Pruning is done for a variety of reasons. Most pruning is aimed at improving structure and safety, or for controlling size. Other objectives can be to open vistas, repair storm damage, and provide clearance for structures and traffic. Good pruning includes removal of diseased, dying, or dead branches, crossing or rubbing branches, branches with thorns below eye level, sucker growth from rootstock, water sprouts from limbs, and other objectionable growth.
Pruning cuts should always be made near the base of a branch (Figure 1). Do not leave a stub. When heading back (drop-crotching) a tree to reduce its size, always cut the leader back to a lateral branch large enough to assume the terminal role. The lateral branch will eventually become the new leader. Indiscriminately sawing-off large branches (topping) is not acceptable. The new branches produced on the stubs are very weak.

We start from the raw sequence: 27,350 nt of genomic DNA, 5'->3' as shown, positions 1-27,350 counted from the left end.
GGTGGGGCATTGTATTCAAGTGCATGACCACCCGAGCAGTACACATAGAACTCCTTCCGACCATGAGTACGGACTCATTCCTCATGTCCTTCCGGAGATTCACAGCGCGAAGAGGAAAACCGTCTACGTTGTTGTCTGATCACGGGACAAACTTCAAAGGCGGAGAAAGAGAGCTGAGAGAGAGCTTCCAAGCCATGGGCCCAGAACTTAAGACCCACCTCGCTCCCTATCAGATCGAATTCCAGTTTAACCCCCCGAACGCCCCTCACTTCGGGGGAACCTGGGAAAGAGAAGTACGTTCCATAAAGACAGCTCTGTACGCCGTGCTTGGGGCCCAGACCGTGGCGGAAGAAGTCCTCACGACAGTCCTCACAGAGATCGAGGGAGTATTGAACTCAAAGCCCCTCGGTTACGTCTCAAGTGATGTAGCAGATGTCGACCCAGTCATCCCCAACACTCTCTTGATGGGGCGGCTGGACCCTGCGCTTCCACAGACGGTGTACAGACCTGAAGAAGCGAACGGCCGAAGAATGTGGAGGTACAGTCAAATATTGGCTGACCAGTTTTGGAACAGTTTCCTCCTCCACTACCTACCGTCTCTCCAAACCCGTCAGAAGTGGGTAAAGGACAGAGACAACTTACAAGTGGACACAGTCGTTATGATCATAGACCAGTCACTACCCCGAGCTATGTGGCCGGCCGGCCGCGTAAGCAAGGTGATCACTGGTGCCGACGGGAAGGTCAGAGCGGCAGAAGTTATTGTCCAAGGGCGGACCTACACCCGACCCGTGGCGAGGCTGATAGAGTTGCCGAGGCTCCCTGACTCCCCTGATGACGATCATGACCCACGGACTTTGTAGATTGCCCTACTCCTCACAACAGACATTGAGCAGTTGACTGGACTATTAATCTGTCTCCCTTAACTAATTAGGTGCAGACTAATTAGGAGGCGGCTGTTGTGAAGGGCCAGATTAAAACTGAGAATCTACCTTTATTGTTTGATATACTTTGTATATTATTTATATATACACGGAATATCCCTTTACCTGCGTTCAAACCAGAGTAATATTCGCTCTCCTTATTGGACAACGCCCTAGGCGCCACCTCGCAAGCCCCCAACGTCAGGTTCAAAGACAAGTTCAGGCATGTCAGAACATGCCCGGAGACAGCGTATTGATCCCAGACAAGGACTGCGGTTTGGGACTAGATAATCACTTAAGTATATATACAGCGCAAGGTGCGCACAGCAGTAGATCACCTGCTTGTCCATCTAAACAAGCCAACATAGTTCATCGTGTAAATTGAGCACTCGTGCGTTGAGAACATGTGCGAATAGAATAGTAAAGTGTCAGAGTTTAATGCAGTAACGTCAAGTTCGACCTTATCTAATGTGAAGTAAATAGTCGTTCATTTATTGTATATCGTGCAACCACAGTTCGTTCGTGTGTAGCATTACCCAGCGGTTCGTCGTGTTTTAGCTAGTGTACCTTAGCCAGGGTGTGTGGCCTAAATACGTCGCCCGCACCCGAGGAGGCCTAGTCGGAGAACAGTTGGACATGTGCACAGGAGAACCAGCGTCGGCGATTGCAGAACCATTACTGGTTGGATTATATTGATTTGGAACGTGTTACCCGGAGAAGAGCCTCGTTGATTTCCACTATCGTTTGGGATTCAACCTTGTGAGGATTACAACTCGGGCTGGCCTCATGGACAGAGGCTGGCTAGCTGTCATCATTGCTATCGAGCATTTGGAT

The best time to prune is between mid-February and early May. Trees pruned at this time in early spring develop a callous around the cut much more rapidly than those pruned at other times. However, there are a few exceptions to this rule.
- Maples, walnuts, birches, beeches, hornbeams, and yellowwood are known as “bleeders”. The “bleeding” may be unsightly, but it does not harm the tree. Bleeding results from copious sap flow, and can be avoided by delaying pruning until after the foliage has fully emerged.
- Spring flowering trees should be pruned after flowers have dropped.
- To avoid the introduction of disease pathogens to oaks and elms, avoid pruning between April 15 and October 15.
- Prompt pruning of storm-damaged limbs and dead branches should be done to encourage wound closure and avoid potential hazards.